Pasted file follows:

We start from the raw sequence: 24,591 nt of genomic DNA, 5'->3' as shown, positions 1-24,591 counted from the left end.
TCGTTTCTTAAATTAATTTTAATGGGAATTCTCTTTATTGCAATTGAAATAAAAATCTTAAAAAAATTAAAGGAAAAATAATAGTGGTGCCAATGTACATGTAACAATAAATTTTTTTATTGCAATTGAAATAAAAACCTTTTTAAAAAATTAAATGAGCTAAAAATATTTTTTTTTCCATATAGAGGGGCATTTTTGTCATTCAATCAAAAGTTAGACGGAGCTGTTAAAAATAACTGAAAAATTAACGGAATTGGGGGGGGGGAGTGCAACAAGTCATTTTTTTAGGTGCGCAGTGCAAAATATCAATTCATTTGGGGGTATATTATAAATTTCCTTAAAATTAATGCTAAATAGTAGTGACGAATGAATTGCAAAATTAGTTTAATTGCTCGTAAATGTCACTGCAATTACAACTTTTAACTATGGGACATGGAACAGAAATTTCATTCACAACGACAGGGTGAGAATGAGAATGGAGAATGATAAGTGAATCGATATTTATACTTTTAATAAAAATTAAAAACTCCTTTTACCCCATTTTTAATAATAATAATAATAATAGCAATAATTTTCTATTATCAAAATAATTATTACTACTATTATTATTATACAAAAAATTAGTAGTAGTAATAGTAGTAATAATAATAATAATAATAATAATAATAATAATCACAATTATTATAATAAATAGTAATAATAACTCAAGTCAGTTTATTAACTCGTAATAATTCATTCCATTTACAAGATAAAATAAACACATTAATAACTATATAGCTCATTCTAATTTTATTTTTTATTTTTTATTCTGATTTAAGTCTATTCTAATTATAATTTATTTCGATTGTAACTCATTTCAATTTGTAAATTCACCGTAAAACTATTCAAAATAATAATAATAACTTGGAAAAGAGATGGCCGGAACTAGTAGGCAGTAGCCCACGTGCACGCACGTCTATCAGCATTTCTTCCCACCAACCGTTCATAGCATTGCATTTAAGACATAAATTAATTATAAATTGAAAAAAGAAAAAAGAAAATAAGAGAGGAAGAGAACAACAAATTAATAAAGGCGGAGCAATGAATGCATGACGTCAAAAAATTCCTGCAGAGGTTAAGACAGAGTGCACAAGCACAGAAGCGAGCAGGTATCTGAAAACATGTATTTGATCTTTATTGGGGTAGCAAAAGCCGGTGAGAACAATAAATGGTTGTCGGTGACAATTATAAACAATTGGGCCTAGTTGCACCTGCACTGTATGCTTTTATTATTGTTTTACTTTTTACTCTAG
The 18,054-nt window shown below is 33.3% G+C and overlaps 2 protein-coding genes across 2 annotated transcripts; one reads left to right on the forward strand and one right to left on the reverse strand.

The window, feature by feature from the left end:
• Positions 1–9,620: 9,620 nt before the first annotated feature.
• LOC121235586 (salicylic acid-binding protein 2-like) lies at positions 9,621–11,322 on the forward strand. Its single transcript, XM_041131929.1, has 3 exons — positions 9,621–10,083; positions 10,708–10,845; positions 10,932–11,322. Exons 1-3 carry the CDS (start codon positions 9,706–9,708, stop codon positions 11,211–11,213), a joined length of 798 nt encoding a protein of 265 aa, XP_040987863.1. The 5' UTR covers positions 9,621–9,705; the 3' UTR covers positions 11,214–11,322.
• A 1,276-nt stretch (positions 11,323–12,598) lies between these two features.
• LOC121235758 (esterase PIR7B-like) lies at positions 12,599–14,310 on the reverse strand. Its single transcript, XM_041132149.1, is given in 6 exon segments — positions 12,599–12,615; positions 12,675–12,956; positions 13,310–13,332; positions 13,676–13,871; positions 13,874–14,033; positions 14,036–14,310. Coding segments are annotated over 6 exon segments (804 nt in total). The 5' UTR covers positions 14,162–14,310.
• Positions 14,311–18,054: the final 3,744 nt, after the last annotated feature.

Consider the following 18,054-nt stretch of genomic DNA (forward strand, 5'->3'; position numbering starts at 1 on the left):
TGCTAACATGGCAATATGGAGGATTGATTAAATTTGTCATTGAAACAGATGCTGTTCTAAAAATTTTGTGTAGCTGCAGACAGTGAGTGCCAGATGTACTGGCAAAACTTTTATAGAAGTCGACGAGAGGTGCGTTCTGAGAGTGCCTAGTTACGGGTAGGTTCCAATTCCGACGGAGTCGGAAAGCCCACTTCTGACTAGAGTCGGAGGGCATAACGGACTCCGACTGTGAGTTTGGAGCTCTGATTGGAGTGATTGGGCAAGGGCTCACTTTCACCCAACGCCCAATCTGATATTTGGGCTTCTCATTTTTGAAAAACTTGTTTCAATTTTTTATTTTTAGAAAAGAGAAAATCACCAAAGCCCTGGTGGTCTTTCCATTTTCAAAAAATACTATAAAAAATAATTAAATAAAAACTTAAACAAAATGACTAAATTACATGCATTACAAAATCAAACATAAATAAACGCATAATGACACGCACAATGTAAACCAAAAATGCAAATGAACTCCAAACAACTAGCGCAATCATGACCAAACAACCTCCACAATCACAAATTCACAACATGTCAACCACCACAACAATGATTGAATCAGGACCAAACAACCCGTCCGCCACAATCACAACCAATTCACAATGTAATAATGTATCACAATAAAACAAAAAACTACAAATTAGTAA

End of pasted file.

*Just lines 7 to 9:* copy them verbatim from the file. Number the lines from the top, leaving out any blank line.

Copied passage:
• A 1,276-nt stretch (positions 11,323–12,598) lies between these two features.
• LOC121235758 (esterase PIR7B-like) lies at positions 12,599–14,310 on the reverse strand. Its single transcript, XM_041132149.1, is given in 6 exon segments — positions 12,599–12,615; positions 12,675–12,956; positions 13,310–13,332; positions 13,676–13,871; positions 13,874–14,033; positions 14,036–14,310. Coding segments are annotated over 6 exon segments (804 nt in total). The 5' UTR covers positions 14,162–14,310.
• Positions 14,311–18,054: the final 3,744 nt, after the last annotated feature.